Saline Middle School (Saline) - According to an old Ann Arbor District Library construction photo, this building opened in 1971 as Saline High School, which later relocated to its current structure about a mile away. Although the alarm system has long since been modernized, there are clues as to what the old system may have been. Unless otherwise noted, all devices are rebranded by National Time.

Unknown, presumably a National Time 900-series panel with voice capabilities

National Time D900-series smoke detectors

Pull stations:
National Time 541S models

Notification appliances:
National Time SG-CXSS speaker/strobes
Some locations have National Time C3-series strobes mounted on the walls.

It is worth noting that the school still has its square Simplex double-sided clocks in place, with some spots having newer round Simplex clocks installed. Unfortunately, many of them either were not working or were off sync by several hours. This could indicate that the original alarm system was a Simplex system.

North Station/TD Garden - Parking Garage - Boston, MA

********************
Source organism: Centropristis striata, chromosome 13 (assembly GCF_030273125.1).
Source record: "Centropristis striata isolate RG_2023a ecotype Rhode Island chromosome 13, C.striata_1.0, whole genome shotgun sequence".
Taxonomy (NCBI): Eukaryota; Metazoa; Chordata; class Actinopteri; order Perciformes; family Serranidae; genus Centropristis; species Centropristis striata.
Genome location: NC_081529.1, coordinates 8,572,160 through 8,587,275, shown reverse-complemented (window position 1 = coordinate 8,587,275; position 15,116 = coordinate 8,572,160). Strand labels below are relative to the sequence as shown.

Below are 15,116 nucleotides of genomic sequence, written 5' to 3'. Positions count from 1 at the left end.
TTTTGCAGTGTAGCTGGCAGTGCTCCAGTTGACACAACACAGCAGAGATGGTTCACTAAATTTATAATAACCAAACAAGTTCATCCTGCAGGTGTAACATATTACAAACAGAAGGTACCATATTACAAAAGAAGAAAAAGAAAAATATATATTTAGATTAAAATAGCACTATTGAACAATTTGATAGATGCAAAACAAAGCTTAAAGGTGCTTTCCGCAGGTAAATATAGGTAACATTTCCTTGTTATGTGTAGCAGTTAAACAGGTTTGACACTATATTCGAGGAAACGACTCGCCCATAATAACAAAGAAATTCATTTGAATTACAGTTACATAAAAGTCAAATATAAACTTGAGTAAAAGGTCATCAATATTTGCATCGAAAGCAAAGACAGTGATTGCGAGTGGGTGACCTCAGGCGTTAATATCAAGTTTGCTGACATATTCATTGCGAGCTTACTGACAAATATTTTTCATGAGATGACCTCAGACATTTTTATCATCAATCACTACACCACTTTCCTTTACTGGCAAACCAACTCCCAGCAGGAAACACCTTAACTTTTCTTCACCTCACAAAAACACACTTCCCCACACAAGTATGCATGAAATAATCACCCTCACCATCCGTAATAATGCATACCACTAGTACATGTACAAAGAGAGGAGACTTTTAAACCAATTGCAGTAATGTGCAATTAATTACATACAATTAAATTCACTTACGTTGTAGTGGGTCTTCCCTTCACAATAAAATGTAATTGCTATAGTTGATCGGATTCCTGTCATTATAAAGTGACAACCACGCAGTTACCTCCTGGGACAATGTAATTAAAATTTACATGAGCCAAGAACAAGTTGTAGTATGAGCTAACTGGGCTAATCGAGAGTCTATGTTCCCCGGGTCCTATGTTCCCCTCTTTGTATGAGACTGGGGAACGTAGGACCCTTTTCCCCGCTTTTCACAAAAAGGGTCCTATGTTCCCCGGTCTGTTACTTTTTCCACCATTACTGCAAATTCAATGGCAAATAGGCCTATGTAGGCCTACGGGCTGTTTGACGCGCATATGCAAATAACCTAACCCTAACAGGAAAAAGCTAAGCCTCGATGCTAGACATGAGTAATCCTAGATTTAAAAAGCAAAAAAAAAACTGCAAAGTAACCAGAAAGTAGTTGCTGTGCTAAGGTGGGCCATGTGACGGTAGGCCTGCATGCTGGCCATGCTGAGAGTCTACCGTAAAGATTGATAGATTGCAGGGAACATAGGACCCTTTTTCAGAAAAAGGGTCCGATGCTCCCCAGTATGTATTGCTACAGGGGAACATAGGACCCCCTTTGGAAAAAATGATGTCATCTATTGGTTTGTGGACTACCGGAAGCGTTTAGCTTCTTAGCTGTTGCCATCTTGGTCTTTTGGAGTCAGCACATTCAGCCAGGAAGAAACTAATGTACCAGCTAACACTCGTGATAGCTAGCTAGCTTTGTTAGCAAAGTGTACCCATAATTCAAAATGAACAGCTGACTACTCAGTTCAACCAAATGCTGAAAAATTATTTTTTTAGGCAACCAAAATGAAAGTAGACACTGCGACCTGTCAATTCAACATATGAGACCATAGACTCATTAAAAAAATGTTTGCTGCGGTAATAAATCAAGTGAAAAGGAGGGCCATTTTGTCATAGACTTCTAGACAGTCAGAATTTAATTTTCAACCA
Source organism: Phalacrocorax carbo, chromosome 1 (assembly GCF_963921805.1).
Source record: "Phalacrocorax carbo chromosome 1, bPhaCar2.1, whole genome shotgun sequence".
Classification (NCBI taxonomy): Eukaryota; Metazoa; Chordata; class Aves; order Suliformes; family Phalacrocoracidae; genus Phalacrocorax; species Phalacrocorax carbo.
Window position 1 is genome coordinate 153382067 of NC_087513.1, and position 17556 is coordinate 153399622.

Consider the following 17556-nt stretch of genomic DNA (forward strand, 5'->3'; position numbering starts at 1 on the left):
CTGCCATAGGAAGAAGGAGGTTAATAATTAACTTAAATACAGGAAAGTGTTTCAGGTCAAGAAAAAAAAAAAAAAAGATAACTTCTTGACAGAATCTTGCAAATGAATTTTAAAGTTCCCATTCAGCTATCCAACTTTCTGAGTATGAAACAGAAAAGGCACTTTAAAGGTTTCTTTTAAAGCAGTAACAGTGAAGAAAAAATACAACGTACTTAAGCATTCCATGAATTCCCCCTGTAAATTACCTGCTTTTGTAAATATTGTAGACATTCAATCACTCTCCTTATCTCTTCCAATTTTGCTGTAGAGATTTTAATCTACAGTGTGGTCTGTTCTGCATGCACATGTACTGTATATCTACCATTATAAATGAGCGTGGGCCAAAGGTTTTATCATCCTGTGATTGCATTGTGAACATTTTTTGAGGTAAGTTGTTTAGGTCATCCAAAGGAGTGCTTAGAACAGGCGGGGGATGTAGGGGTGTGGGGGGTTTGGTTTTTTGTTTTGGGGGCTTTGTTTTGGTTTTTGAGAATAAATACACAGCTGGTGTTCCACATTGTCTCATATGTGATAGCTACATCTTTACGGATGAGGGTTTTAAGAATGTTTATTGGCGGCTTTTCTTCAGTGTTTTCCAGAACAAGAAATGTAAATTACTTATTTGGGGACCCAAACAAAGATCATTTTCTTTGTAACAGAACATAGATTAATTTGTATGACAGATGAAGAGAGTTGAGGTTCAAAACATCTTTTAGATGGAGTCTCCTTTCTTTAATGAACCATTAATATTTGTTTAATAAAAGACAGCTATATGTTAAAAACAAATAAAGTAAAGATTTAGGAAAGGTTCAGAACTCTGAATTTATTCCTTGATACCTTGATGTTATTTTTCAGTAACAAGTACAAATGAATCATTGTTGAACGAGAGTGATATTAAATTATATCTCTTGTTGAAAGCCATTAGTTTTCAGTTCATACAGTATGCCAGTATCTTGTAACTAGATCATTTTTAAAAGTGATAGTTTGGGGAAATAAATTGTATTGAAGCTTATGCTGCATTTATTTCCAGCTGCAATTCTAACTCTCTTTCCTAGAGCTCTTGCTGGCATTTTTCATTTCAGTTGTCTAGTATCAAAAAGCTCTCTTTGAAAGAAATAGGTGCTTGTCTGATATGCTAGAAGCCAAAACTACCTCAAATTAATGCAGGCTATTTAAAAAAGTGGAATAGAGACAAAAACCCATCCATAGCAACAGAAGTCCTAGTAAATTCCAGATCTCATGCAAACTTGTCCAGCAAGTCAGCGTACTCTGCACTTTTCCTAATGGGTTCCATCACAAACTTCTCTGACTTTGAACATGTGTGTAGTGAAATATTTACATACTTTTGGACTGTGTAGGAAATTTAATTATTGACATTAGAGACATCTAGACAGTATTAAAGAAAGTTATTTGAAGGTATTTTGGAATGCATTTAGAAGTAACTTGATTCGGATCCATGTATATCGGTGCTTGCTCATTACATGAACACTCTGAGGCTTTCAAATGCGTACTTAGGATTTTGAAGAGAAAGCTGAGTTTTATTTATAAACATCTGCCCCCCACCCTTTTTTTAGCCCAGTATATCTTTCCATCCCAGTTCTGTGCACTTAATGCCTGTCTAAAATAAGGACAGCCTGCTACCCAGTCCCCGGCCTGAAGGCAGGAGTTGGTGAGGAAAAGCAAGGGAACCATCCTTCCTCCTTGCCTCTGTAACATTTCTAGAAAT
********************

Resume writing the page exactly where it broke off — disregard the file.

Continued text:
Panel: Notifier NFS2-3030, located in a closet outside of the east entrance to the Garden.
Pulls: NBG-12LX’s
Detectors: FSP-851’s

Signals: SpectrAlert Advance speakers and strobes - yes, they’re separate units.

My guess as to why the parking garage has separate visual & audible signals is because it appears the original signals were either 2903s or 4050-80s that were most likely wired as 2-wire (so the lights & horns would pulse together), & when they redid the system they didn’t want to have to run an extra pair of wires for speaker/strobes, so they installed separate speakers instead.

You’re correct that this is probably what happened.
The original signals were Faraday 6120 or 6140 horns behind SAE A32 strobe plates.

MBTA Red & Green Lines - Park Street
Same as JFK/UMass

MBTA Green Line - Lechmere
Pulls: RSG RMS-1T’s rebranded by Potter

Signals: Wheelock ET70WP speaker/strobes